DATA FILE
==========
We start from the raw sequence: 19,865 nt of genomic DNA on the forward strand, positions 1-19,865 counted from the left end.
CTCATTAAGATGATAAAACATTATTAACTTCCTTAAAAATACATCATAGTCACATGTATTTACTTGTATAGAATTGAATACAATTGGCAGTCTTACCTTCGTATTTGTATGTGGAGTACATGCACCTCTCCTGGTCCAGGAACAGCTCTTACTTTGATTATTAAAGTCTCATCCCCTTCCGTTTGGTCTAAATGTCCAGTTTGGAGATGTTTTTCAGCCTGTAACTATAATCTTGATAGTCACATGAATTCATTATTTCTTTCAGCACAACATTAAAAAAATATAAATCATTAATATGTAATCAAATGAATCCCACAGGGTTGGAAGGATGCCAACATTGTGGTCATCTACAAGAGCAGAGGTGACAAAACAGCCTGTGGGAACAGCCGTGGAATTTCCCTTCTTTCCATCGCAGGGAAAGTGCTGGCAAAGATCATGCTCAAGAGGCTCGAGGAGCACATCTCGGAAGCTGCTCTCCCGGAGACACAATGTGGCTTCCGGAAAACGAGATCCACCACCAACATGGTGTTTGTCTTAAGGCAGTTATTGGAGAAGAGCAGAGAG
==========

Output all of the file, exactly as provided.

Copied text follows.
We start from the raw sequence: 19,865 nt of genomic DNA on the forward strand, positions 1-19,865 counted from the left end.
CTCATTAAGATGATAAAACATTATTAACTTCCTTAAAAATACATCATAGTCACATGTATTTACTTGTATAGAATTGAATACAATTGGCAGTCTTACCTTCGTATTTGTATGTGGAGTACATGCACCTCTCCTGGTCCAGGAACAGCTCTTACTTTGATTATTAAAGTCTCATCCCCTTCCGTTTGGTCTAAATGTCCAGTTTGGAGATGTTTTTCAGCCTGTAACTATAATCTTGATAGTCACATGAATTCATTATTTCTTTCAGCACAACATTAAAAAAATATAAATCATTAATATGTAATCAAATGAATCCCACAGGGTTGGAAGGATGCCAACATTGTGGTCATCTACAAGAGCAGAGGTGACAAAACAGCCTGTGGGAACAGCCGTGGAATTTCCCTTCTTTCCATCGCAGGGAAAGTGCTGGCAAAGATCATGCTCAAGAGGCTCGAGGAGCACATCTCGGAAGCTGCTCTCCCGGAGACACAATGTGGCTTCCGGAAAACGAGATCCACCACCAACATGGTGTTTGTCTTAAGGCAGTTATTGGAGAAGAGCAGAGAG